History and Discovery
- Howlite was discovered in 1868 by Henry How, a Canadian chemist, geologist, and mineralogist.
- It was initially named silico-boro-calcite by How and later renamed howlite by James Dwight Dana.
- The discovery of howlite occurred near Windsor, Nova Scotia.
- Miners in a gypsum quarry alerted How to the unknown mineral.
- Howlite was considered a nuisance by the miners.
- Howlite commonly occurs as irregular nodules, resembling cauliflower.
- Crystals of howlite are rare and have only been found in a few locations worldwide.
- Tick Canyon in the Sierra Pelona Mountains of California was the first locality where crystals were reported.
- Another locality where crystals were found is Iona, Nova Scotia.
- Howlite nodules are white with fine grey or black veins in a web-like pattern.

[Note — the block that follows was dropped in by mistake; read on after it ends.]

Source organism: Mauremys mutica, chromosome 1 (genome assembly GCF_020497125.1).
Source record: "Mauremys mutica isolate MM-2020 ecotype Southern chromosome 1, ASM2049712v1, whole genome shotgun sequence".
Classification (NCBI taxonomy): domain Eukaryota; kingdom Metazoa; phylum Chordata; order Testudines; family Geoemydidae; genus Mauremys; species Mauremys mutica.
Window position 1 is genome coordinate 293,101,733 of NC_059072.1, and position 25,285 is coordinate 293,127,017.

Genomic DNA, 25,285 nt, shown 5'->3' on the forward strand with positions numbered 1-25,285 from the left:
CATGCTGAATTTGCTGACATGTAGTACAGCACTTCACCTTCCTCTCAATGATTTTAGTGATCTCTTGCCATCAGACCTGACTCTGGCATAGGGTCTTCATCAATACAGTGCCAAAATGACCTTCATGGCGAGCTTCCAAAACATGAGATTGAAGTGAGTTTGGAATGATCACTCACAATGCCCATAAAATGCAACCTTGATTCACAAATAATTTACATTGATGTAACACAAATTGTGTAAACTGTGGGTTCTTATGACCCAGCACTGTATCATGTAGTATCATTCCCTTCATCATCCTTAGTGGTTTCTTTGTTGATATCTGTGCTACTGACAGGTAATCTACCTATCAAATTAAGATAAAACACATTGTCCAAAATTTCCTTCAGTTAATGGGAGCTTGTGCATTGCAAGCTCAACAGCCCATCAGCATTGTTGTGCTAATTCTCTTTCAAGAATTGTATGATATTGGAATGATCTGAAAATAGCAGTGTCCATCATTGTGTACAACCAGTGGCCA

- Howlite is frequently used to make decorative objects and jewelry components.
- Due to its porous texture, howlite can be easily dyed to imitate other minerals, particularly turquoise.
- It is also sold in its natural state and sometimes referred to as white turquoise or white buffalo turquoise.
- Howlite is popular for producing jewelry similar to turquoise because it is more durable than the white forms of turquoise.
- Varieties of white turquoise require stabilization for use in jewelry.
- Howlite specimens collected from southern California.
- Polished mass of howlite showing veining.
- Crystals of howlite from Iona, Nova Scotia.
- Crystals of howlite from Tick Canyon, California.
- Howlite artificially colored in blue, marketed as turquenite.
- List of minerals
- List of minerals named after people
- Borate minerals
- Howlite mineral information and data
- Howlite at Mineral Galleries
Howlite Data Sources